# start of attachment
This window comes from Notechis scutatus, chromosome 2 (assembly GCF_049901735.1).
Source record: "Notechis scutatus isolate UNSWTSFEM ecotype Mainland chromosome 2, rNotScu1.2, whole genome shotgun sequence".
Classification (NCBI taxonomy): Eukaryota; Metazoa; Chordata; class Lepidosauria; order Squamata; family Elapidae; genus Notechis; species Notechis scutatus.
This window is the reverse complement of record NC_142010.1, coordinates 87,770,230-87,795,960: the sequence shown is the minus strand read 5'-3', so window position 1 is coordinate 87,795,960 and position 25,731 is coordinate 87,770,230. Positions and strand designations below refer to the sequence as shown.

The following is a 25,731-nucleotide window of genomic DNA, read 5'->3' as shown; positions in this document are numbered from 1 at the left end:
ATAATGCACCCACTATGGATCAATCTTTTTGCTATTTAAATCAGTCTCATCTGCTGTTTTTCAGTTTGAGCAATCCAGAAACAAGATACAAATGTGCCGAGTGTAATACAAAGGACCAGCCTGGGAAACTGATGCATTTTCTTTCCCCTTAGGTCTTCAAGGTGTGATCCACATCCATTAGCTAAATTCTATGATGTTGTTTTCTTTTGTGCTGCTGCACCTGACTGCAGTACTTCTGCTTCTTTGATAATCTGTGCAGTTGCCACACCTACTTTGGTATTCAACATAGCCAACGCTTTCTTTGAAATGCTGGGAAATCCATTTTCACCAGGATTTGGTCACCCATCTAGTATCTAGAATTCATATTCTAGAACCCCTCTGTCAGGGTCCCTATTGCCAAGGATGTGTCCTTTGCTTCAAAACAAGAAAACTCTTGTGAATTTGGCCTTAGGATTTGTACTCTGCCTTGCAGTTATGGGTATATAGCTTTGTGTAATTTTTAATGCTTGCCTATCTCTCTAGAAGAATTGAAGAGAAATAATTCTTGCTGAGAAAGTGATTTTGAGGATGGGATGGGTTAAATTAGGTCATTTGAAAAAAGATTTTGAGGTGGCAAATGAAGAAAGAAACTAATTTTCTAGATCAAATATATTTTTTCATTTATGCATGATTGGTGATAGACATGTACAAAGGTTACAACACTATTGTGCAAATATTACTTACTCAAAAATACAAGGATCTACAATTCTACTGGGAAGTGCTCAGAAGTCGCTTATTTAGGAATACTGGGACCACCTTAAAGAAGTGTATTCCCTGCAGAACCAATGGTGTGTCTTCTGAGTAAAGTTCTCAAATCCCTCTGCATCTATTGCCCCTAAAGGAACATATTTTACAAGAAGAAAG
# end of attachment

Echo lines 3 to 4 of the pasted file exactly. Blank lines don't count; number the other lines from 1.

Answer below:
Classification (NCBI taxonomy): Eukaryota; Metazoa; Chordata; class Lepidosauria; order Squamata; family Elapidae; genus Notechis; species Notechis scutatus.
This window is the reverse complement of record NC_142010.1, coordinates 87,770,230-87,795,960: the sequence shown is the minus strand read 5'-3', so window position 1 is coordinate 87,795,960 and position 25,731 is coordinate 87,770,230. Positions and strand designations below refer to the sequence as shown.